Leveraging the Power of Patient-Generated Health Data
With the increase in healthcare consumerism, there is a growing awareness of the need to involve patients in their care. As technology continues to make health records more accessible, it provides an opportunity for greater transparency, engagement and collaboration through patient-generated health data.
The United States alone is set to invest nearly $50 billion in health information technology with the adoption of digital tools and computerised records, which are expected to improve the quality and reduce the costs of care. For the healthcare industry, the key is to implement new technology solutions that promote efficiency, improve the quality of care, and increase patient engagement.
The Communication Gap
Recent studies have found that patients are motivated to access their medical record by unmet information and care needs (Ralston et al.). Ultimately, consumers want an environment in which health information about an individual can flow seamlessly among healthcare professionals, caregivers, and the patient. Recent technology advancements in healthcare now have the potential to close the communication and information gap between patients and providers.
Physicians rely on patient memory to recount activities and symptoms to supplement the snapshot of the patient’s health they get during the occasional office visit. Unfortunately, patients are not always accurate historians, and their level of engagement in their own health is variable. Not to mention the fact that most patients remember less than half of what they discuss with their healthcare professional. These inconsistencies can lead to delays in appropriate diagnosis and poor management of medical conditions.
Providers who clearly communicate instructions, patient education, and other important clinical information tend to have better patient-provider relationships. Not only this, enhancing the flow of information among patients and providers can help reduce errors and improve the quality of care (Ross). More specifically, patient access to medical records can improve patient-doctor communication, empower and educate patients, as well as foster adherence (Delbanco et al.).
The more connected patients are to their providers, the more actively they can manage their own health. More and more patients are now embracing new technology to enable them to communicate with providers, display test results and health summaries, list medications, facilitate prescription refills, schedule appointments and to record their own patient-generated health data.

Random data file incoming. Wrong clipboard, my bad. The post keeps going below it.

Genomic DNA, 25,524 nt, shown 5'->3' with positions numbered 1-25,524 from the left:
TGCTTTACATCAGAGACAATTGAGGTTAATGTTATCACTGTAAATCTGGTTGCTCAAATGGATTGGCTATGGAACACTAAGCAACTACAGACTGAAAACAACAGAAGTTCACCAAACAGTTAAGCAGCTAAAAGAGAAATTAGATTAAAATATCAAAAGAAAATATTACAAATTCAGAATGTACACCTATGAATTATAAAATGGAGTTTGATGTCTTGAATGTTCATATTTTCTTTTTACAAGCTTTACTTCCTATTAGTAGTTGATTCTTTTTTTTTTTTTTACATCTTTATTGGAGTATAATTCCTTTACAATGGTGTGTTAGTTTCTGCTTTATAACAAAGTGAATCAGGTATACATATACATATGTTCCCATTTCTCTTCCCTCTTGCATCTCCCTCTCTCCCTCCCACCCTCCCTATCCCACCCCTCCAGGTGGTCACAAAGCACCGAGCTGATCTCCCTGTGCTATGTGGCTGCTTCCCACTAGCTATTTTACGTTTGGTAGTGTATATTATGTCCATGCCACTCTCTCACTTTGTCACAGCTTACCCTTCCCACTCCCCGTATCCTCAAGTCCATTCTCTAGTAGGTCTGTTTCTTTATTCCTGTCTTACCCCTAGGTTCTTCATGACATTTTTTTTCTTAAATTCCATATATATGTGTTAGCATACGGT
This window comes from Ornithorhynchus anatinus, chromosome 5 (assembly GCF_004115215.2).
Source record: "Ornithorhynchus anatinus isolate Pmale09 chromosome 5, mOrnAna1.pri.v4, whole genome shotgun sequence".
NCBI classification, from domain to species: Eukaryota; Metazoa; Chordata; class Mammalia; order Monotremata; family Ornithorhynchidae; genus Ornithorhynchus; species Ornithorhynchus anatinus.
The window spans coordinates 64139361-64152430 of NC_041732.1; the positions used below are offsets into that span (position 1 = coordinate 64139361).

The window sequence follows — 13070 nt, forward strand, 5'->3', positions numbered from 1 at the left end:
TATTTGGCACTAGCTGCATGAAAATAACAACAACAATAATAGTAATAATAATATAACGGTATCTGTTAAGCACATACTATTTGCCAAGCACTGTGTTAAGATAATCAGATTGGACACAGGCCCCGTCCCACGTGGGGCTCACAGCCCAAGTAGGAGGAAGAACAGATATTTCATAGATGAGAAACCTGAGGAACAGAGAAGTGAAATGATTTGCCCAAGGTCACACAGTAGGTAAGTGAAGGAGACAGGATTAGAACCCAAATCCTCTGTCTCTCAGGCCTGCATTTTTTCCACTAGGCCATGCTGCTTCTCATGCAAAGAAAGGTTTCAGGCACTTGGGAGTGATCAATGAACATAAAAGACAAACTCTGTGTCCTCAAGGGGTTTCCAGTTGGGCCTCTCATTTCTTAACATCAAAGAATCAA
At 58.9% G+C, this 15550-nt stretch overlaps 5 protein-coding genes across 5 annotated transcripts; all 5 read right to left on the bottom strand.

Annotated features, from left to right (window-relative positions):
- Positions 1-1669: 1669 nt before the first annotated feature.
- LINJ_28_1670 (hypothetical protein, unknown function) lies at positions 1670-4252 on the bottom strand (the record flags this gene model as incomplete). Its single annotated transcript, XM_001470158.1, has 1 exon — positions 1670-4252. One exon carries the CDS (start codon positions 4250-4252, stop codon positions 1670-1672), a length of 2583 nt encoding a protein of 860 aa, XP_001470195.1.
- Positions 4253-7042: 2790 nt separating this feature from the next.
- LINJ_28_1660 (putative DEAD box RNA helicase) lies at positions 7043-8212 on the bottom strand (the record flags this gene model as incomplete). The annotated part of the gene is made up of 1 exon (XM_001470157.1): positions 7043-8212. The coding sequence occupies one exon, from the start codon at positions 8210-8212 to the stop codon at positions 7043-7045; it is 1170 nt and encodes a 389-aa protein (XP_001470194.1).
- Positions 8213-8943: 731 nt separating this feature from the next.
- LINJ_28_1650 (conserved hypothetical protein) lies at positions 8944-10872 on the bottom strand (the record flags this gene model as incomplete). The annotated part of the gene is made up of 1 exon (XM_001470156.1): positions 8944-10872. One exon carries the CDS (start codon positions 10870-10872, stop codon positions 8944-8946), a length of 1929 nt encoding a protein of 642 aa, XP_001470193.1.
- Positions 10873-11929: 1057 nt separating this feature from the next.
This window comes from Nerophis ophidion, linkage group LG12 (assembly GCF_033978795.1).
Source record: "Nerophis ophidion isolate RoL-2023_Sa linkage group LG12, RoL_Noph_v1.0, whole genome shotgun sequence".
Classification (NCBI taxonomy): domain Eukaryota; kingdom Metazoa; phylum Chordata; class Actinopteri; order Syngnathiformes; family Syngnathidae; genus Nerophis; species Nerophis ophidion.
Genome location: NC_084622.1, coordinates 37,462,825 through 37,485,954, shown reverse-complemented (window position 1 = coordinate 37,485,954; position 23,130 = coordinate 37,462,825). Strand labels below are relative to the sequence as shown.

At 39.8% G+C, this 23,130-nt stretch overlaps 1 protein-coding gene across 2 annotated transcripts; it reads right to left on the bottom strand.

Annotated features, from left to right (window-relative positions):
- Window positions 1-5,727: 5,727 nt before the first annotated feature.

Providing Access to Health Records
Many patients desire a level of transparency and access to their clinical notes with personal health records now playing a key role in patient-centered care. Providing access to personal health records allow patients to communicate with their clinician, enter their own health data, and access vital information from their medical record. A solution like LifeTime, for example, lets patients keep track of all their medical files on an encrypted smartphone app which can be instantly shared on demand to their healthcare team. By activating the patient in their care, providers can support more transparent and active sharing of personal health information.
A consistent finding across studies is that patient-accessible medical records enhance doctor-patient communication, adherence, patient education, and patient empowerment (Ross). According to Ross, outpatients who were given access to a medical record commented that it helped answer questions that their busy physicians could not answer at the time of the visit. Similarly, 85% inpatients felt that open access to records helped them “take a more active role in treatment” and 71% felt more confident as a result (Ross).
Patient-Generated Health Data
In order to engage patients and provide them with better health outcomes, a complete picture of each patient’s unique health journey is needed — one which combines patient-generated health data with official records collected by healthcare professionals. Patient-generated health data is health-related data created, recorded, gathered or inferred by or from patients, family, or caregivers to help address a health concern (BIDMC). Therefore, patient-generated health data is primarily captured and recorded by the patients themselves, allowing them to have greater ownership over their own health data – deciding when and how to share it with others.
There’s no way you can move toward value-based care without incorporating patient-generated health data – Danny Sands, BIDMC
Patients have always recorded and shared some form of information on their health with their providers. For example, whenever a patient reports medical and family health history, that information is patient-generated health data. Sources of this data also range from patient diaries to pain tracking and remote monitoring devices. New research has found that patients could benefit from co-producing medical notes with their doctors (Delbanco et al.). More specifically, inviting patients to read, review and contribute to their health information is an important way to improve communication between patients and healthcare professionals, enhancing engagement and encouraging patients to become more active in their care.